• From the CF Info-machine (almost six weeks after the end of the exercise)  “From 6 May to 8 June, approximately 7,500 Canadian Armed Forces (CAF) members from across the country participated in the fifth and final stage of JOINTEX 13, a multi-stage joint training exercise meant to change the way the CAF train and fight.  The first in a series of nation-wide joint training and readiness events, JOINTEX 13 was created to further the CAF’s ability to conduct complex full-spectrum operations within a multi-national, coalition environment.  The exercise was designed to develop joint capabilities between the Army, Navy, Air Force and Special Operations, as well as prepare the 1st Canadian Division HQ for its future role in leading a Canadian Combined Joint-Inter Agency Task Force (CJIATF) HQ.  “I think the impressive part is how we did it,” said Colonel Ken Chadder, the exercise director for JOINTEX. “What we were trying to do was exercise within a synthetic environment, in a way that we need to do in the future: distributed across the country, integrating live, virtual and constructive activities.” ….”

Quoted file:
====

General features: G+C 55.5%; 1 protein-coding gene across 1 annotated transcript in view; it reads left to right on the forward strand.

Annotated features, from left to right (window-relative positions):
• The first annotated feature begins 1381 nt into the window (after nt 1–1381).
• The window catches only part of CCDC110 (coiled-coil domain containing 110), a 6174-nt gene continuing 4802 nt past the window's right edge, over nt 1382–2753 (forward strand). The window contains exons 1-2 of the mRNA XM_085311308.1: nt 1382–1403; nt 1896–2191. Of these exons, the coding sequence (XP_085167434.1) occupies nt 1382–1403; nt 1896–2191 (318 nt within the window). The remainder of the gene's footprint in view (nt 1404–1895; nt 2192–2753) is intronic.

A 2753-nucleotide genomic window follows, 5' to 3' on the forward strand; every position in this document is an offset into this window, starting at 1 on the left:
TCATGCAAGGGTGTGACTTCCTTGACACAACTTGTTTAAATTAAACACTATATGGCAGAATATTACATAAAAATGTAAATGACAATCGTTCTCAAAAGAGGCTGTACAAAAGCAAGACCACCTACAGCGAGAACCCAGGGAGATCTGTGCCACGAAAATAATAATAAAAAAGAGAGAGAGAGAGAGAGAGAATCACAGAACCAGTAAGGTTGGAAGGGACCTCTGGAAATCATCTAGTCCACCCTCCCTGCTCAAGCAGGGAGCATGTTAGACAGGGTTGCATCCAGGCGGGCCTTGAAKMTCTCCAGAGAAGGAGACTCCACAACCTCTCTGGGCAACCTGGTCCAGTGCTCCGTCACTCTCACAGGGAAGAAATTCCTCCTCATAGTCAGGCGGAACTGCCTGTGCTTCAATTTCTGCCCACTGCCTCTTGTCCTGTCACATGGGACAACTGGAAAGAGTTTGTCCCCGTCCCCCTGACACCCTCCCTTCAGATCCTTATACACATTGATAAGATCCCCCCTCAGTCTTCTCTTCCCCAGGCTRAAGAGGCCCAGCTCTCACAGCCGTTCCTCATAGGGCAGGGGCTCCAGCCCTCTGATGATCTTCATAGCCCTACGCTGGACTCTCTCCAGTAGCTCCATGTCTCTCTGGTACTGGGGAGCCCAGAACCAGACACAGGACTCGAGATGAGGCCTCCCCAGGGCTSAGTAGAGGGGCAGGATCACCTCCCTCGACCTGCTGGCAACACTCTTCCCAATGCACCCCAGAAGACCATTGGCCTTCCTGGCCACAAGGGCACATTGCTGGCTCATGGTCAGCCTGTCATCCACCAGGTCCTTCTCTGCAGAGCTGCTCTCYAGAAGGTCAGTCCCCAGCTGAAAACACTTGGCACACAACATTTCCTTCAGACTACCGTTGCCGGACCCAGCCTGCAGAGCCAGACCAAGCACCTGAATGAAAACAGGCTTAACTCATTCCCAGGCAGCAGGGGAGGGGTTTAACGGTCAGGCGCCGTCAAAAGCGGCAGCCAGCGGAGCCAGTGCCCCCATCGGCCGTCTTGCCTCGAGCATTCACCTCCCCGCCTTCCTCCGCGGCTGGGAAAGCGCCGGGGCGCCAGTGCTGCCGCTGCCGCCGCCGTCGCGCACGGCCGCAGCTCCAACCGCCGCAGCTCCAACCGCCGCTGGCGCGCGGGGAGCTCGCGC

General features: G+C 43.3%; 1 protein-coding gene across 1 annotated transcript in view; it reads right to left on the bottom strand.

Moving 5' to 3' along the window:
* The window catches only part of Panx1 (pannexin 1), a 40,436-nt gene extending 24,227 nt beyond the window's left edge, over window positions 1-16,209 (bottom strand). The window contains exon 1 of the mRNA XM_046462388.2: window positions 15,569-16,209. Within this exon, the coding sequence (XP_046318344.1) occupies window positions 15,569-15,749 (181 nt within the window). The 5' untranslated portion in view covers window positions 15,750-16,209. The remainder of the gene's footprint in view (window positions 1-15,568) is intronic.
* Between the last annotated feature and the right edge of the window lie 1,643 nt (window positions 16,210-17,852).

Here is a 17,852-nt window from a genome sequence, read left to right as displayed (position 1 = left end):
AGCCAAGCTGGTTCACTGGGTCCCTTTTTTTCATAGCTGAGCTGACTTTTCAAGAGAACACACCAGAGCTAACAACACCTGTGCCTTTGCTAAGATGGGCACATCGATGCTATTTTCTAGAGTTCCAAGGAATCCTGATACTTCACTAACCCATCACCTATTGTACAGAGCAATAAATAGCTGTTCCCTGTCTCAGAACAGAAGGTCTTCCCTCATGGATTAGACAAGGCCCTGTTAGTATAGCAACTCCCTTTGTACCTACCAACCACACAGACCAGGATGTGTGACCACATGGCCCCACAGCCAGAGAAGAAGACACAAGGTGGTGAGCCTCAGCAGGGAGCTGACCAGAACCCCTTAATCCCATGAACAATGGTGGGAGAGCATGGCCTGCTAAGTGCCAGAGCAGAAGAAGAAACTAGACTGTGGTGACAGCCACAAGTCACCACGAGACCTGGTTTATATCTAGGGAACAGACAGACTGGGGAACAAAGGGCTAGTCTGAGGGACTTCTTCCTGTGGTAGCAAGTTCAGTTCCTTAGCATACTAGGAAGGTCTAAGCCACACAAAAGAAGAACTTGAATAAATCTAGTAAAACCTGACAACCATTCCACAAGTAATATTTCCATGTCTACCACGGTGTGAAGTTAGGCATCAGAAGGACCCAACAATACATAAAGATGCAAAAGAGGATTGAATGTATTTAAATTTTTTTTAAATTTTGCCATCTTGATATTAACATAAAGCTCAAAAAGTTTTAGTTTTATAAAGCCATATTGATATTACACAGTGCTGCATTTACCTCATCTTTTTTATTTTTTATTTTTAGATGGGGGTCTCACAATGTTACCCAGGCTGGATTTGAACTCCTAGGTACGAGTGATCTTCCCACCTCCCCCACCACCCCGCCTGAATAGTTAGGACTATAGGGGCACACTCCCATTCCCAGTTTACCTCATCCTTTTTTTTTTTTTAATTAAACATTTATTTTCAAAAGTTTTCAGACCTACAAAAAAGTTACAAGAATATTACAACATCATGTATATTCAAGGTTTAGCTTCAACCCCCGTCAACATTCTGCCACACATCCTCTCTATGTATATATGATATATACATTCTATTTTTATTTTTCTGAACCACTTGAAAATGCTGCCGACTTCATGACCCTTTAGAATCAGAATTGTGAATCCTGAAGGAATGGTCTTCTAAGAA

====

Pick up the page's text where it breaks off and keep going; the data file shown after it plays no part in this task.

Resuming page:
• More on the Canadian soldier who isn’t getting time off for a fundraising walk, both pro-soldier (the blog post) and anti-soldier (comments)
  • In two weeks, Medric Cousineau will leave his house in Eastern Passage and walk to Ottawa.  Cousineau and his post-traumatic stress disorder service dog, Thai, will walk the equivalent of about a half-marathon each day as the duo tries to raise awareness for the benefits of such animalsA former tactical co-ordinator on a Sea King helicopter, Cousineau has struggled ever since performing a dramatic rescue off the coast of Newfoundland 26 years ago. His life changed for the better when he received his service dog almost two years ago; he’s lost weight, reduced his medication and deals better with stress and anger.  Now Cousineau is trying to give back by raising money in an effort to buy 50 service dogs for 50 veterans in need. His walk will take him from Nova Scotia into New Brunswick and Quebec and on to Ontario, culminating on Sept. 19 in Ottawa.  Cousineau said he needs to raise about $350,000. Even before the journey has started, he’s already helped match two veterans with dogs and has others on a waiting list ….” – more here and here